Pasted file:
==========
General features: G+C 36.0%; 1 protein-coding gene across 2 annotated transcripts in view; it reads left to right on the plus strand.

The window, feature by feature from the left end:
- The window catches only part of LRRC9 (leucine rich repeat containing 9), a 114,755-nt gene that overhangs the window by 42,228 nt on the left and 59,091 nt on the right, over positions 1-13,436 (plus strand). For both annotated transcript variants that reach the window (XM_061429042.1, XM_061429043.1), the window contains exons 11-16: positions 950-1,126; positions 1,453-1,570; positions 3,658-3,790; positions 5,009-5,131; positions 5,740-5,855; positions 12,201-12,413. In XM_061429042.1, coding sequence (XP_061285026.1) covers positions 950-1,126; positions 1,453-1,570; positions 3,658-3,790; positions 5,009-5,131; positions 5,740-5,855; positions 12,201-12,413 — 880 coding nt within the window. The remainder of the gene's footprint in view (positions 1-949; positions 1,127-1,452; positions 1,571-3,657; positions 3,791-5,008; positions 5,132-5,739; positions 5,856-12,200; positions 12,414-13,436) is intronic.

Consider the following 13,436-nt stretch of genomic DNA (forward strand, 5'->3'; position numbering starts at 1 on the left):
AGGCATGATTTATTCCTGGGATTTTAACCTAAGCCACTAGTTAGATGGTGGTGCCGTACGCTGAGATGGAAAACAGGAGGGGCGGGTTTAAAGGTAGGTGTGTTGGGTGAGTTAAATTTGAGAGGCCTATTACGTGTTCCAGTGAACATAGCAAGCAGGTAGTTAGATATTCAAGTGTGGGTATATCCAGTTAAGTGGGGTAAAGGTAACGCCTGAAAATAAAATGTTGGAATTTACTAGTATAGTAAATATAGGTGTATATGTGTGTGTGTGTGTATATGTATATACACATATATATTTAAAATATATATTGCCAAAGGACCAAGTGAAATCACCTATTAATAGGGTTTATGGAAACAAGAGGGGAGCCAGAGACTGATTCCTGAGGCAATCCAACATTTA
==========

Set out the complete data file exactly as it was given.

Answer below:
General features: G+C 36.0%; 1 protein-coding gene across 2 annotated transcripts in view; it reads left to right on the plus strand.

The window, feature by feature from the left end:
- The window catches only part of LRRC9 (leucine rich repeat containing 9), a 114,755-nt gene that overhangs the window by 42,228 nt on the left and 59,091 nt on the right, over positions 1-13,436 (plus strand). For both annotated transcript variants that reach the window (XM_061429042.1, XM_061429043.1), the window contains exons 11-16: positions 950-1,126; positions 1,453-1,570; positions 3,658-3,790; positions 5,009-5,131; positions 5,740-5,855; positions 12,201-12,413. In XM_061429042.1, coding sequence (XP_061285026.1) covers positions 950-1,126; positions 1,453-1,570; positions 3,658-3,790; positions 5,009-5,131; positions 5,740-5,855; positions 12,201-12,413 — 880 coding nt within the window. The remainder of the gene's footprint in view (positions 1-949; positions 1,127-1,452; positions 1,571-3,657; positions 3,791-5,008; positions 5,132-5,739; positions 5,856-12,200; positions 12,414-13,436) is intronic.

Consider the following 13,436-nt stretch of genomic DNA (forward strand, 5'->3'; position numbering starts at 1 on the left):
AGGCATGATTTATTCCTGGGATTTTAACCTAAGCCACTAGTTAGATGGTGGTGCCGTACGCTGAGATGGAAAACAGGAGGGGCGGGTTTAAAGGTAGGTGTGTTGGGTGAGTTAAATTTGAGAGGCCTATTACGTGTTCCAGTGAACATAGCAAGCAGGTAGTTAGATATTCAAGTGTGGGTATATCCAGTTAAGTGGGGTAAAGGTAACGCCTGAAAATAAAATGTTGGAATTTACTAGTATAGTAAATATAGGTGTATATGTGTGTGTGTGTGTATATGTATATACACATATATATTTAAAATATATATTGCCAAAGGACCAAGTGAAATCACCTATTAATAGGGTTTATGGAAACAAGAGGGGAGCCAGAGACTGATTCCTGAGGCAATCCAACATTTA